9

Our Kindergarten, in Northeast US, required potty training to be complete - so the kids can go and take care of themselves. Kindergarten here begins at 5 years, in my area, so I would expect most kids be capale of doing this by themselves. In our DayCare when my son was 4 years he was expected to know most of this, and did pretty well with it, we did put ...


9

Some studies (news article, another article, actual study) have shown that mice fecal matter could contribute to asthma, or otherwise cause allergies in young children. In a study of eight cities, a team from Johns Hopkins University in Baltimore, US, checked the contents of dust samples from the homes of children with asthma. The team found ...


8

Both of ours went through a stage like this (in fact number two is still going through it). Lighten up - if you don't get a perfect brush in EVERY day, nothing bad is going to happen Make sure it really is about the teeth and not power struggles Try a mixed approach - if one idea works for you, great, but have a whole load of others ready! Making a game ...


8

A few other ideas: Interesting toothbrush and other gear: we've tried half a dozen, and the electric one works the best. I think you have to be extra gentle though to make sure it doesn't hurt. I like user339's advice about trying a mouth mirror. Go shopping with your toddler to pick out his equipment. Build on what he does understand: my mom taught my ...


8

We use Seventh Generation products and their Natural Baby Laundry Detergent. It is not tested on animals. There was a consumer who was worried that their products are tested on animals, not by the company, but by a 3rd party (see link). However, Seventh Generation responded by saying that they use existing test data which was received when they licensed ...


8

Yes, this is normal and yes, in large part it will take care of itself (but you might even revisit it again when he is between ten and 13 during the pre-adolescent stage too. To improve the situation, keep doing what you are doing. Also, NEVER flush for him (unless he is going to be gone for a few more hours). If you go in to use the bathroom yourself and ...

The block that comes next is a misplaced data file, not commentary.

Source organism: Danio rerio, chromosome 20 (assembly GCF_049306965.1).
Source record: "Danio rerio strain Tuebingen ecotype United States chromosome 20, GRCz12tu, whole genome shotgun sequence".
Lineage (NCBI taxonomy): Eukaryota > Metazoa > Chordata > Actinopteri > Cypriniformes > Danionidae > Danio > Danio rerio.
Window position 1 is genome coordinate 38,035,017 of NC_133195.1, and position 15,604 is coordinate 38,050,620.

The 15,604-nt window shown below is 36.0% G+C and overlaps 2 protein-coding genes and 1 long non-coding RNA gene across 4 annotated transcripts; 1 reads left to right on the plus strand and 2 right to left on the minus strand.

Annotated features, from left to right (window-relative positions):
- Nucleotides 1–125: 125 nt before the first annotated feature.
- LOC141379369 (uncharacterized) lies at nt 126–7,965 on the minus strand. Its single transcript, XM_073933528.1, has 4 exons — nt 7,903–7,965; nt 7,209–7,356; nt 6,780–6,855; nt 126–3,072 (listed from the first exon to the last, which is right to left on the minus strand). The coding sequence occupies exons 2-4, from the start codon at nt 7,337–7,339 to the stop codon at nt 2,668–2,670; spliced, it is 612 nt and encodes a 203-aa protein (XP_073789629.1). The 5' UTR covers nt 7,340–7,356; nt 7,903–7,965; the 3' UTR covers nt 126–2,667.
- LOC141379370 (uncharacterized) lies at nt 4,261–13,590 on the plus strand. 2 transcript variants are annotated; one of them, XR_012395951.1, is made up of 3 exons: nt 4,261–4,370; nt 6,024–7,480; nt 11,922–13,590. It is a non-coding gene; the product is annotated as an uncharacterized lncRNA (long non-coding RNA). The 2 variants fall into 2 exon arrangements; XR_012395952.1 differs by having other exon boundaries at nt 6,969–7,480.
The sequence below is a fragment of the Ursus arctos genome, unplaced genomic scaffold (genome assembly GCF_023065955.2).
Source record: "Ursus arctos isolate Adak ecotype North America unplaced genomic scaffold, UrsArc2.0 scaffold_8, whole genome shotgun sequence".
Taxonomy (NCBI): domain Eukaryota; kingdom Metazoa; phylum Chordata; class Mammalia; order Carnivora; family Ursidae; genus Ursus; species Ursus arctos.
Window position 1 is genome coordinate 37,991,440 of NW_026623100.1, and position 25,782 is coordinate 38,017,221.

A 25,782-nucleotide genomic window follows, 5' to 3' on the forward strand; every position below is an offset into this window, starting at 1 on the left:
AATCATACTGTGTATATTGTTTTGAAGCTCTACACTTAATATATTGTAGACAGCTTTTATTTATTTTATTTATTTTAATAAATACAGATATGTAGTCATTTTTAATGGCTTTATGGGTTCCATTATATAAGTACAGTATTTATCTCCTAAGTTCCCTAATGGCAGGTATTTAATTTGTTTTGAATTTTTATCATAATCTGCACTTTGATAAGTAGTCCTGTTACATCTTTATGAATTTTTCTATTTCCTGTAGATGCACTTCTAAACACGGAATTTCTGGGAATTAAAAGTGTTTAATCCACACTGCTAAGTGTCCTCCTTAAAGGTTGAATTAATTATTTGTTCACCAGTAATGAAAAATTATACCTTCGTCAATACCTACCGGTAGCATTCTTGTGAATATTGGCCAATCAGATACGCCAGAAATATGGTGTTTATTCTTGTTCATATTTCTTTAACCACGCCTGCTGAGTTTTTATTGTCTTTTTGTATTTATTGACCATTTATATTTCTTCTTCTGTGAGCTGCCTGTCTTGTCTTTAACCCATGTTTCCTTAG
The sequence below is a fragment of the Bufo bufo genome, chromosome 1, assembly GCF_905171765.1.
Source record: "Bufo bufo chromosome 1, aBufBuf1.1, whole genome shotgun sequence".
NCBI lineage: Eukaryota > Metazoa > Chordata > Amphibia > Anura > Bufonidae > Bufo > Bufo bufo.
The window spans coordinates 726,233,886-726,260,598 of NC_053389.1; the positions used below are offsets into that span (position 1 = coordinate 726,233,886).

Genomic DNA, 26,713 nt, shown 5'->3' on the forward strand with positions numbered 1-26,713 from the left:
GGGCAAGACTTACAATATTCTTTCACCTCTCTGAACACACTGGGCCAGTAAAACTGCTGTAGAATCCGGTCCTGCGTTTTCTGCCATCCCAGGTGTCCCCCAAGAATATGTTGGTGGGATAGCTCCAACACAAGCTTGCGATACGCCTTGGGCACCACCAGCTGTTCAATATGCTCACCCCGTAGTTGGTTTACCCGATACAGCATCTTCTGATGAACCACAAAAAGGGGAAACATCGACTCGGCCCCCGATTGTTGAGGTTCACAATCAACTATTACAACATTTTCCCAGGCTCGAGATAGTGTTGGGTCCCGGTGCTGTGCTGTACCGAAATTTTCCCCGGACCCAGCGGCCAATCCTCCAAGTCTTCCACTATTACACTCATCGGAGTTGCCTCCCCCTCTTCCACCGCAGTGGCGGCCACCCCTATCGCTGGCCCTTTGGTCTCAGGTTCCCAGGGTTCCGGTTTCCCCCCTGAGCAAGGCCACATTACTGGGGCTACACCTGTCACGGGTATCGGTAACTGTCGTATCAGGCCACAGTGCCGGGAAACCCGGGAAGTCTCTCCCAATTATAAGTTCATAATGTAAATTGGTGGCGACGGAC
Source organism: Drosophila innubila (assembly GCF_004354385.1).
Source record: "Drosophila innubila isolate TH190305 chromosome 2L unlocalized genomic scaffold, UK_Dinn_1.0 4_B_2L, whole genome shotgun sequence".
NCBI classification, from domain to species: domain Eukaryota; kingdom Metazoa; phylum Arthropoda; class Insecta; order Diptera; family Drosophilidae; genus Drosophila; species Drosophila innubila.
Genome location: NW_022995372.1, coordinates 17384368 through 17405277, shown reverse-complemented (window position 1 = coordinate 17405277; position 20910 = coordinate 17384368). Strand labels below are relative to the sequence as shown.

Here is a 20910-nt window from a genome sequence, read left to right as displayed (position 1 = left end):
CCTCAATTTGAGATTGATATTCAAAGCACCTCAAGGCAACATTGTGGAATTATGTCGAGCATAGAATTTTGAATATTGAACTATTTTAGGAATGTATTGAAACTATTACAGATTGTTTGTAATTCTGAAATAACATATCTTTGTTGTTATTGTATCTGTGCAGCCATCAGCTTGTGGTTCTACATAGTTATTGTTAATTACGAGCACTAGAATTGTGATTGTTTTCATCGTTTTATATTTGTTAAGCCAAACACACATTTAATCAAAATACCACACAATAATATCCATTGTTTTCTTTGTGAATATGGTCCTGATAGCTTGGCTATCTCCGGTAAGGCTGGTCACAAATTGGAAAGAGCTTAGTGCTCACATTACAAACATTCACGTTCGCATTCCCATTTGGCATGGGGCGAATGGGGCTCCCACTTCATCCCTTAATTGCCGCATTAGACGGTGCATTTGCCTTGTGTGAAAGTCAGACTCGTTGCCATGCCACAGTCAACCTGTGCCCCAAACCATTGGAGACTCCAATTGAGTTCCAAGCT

8

Toddlers eat dirt and survive, sure. But infants haven't built up a solid immune system to deal with random dirt, so avoiding unnecessary exposure would be wise. I'm sorry but I would agree with your wife. The problem is that a kitchen cloth is actually often not very clean because it's often not rinsed well between uses and isn't replaced often enough. ...


8

Not entirely on topic but still relevant. My wife contracted Toxoplasmosis while she was pregnant with our 3rd child. It all ended well but it was one heck of a cliffhanger and could easily have resulted in our daughter being severely handicapped or dead. We have no idea how my wife contracted it. So a few pointers may be helpful for others: Get yourself ...


7

There are two most likely scenarios here: Your child may have oral-sensory issues. I mention this possibility first not because it's more likely (it's not) than the latter, but because you want to be at least reasonably sure that it is not the case before you push the issue. Children with moderate-to-severe oral sensory issues tend (in my experience) to ...


7

In addition to @Balanced Mama's answer, you can also start a conversation: "I notice you often forget to flush the toilet. It really bugs me because it's gross when I have to use the bathroom. So this is not working for me. What would help you remember?" Have him brainstorm. Maybe he wants to make a 'remember to flush' sign for example. FYI, "the softer ...


7

I've been in that boy's situation before, although perhaps to a smaller degree. Anti-perspirant gives me an unbearable burning rash, and deodorant is bearable, but barely. In high school, it wasn't quite that bad, but still uncomfortable. Either my skin has gotten worse or it's all the extra extra extra strength ingredients they use nowadays. What you ...


7

Mary Jo mentions a common skin condition. That's probably a good guess and you can easily see the scales on the head. If there are no scales, then perhaps it's just that famous baby smell. I never knew what "baby smell" smelled like before I had a child, but now I know it. It's a very nice smell. Savor it; it will be gone soon. If it's baby smell, then ...


7

Monica Cellio's answer already mentions recommendations if you own a cat and most of all that you're much more likely to contract toxoplasmosis through undercooked meat (most of the contamination cases) and gardening — you may add insufficiently washed legums and fruits. There are much more informations on the CDC website. I feel it's also important to ...


6

The thing that in my experience helps the most is letting the child brush your teeth while you brush theirs. It makes brushing fun for the kid - might not be as fun for you as you try to cope, but a) it gives the child an active role instead of just standing around with open mouth; b) it shows trust; c) it makes the time pass more quickly for the child; d) ...